At the end of the tracks, there was a large memorial to the victims here of Auschwitz. The over a million who had perished in these camps alone. One and a half million people, the size of a decent sized city, it is just hard to truly fathom that number in real terms.
The plaques are in the languages of the camp victims and additionally in English as well. Here below can be seen the plaque in English. You can get a sense of the size and scale of the place, but I think its truly still hard to imagine the despair of the place. It looks terrible at this moment, and I cannot imagine how it would have been during operations. I cannot quite fathom the lives of the prisoners and even also the lives of the guards. How they managed to do all the things that they have done. You would like to believe that they were just insane, that it was some abnormality. That it is truly “never again” in such regards to genocide like these things. But often we realize never again, means not until the next time. With historical hindsight, you can think of other such incidents of mass murder and genocide throughout our history. You can only hope that one day maybe things will do change. There is something particularly special about the holocaust. I would like to say maybe the scale, but truly the difficult part for me was the engineering of the crimes, the planning, the execution of it all. The way they managed to move people from their homes and then funnel them to these death camps. The ways of processing inmates, stripping the belonging, using all value, even skin perhaps for lampshades. There is a level of dehumanizing that needs to occur for people to commit such crimes as these, but this seems to be a bit of a level beyond that too. The guards who’s job it was to drop the gas into the chambers, the prisoners who were housed separately and forced to dig through the corpses for any valuables (gold teeth, etc.) before eventually being executed themselves as well, the lies to the red cross, the way they improved the efficiency and speed of murders. It all just seems to be a bit hard to believe, but yet it is all true and all in front of you at the same time.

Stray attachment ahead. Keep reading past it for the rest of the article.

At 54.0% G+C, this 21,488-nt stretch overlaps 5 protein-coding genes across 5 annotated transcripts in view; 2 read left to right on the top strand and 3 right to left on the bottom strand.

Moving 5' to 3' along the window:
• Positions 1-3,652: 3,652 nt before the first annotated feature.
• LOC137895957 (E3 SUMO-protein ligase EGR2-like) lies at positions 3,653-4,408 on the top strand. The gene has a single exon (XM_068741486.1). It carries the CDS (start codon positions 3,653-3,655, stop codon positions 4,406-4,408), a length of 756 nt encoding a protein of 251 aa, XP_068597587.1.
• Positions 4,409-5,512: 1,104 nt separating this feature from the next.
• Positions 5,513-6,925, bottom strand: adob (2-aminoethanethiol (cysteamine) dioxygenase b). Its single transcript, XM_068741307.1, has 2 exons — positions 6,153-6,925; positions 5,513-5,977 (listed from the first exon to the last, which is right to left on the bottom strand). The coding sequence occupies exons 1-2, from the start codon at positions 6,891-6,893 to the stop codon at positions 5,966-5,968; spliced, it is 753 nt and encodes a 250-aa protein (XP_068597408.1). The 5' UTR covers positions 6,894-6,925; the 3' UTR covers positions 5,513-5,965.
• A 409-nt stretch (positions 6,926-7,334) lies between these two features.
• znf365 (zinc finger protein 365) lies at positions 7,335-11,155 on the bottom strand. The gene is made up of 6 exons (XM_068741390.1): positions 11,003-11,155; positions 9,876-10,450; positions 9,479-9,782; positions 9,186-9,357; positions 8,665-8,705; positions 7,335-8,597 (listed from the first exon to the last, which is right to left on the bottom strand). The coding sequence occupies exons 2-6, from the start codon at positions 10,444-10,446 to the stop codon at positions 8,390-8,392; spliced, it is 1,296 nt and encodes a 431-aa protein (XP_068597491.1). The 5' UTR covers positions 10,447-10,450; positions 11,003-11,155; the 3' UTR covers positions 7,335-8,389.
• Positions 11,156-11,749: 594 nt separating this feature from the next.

There were various other things in the camp as well. We wandered among the grass here, walking through the buildings. There were various buildings in different states of damage and quality of structure. Some were far more sturdy brick buildings than the wooden buildings we had seen earlier. I believe some of these were offices or housing for the Nazis who were in the camps perhaps.
Beyond these buildings, there were a few more things left to see in the camp, but we opted to head out ourselves instead. I think we were basically exhausted both mentally and physically at this point in the camps. Beyond these things we had seen, there were additionally two more crematoriums to be seen at the far back right of the camp when entering. There was also the remains of the building called the “sauna” which was used for processing prisoners who entered the camps, where they were shaven, deloused, and stripped of their belongings. The belongings themselves were housed in warehouses also at the camp, and you can see the foundations of these warehouses, but the buildings themselves are destroyed. These warehouses were nicknamed “Canada” warehouses which was a country they associated with great wealth and abundance.
We made our way back to the gate and out of Birkenau. We sighed and realized we were quite more tired than we had anticipated we would be, but it was a very long full day here in Oświęcim. It was a worthwhile experience but an exhausting one as well. I’m happy I didn’t plan much else for the day beyond this trip. With few words of conversation, we took the shuttle to Auschwitz I and the boarded a bus bound back to Krakow.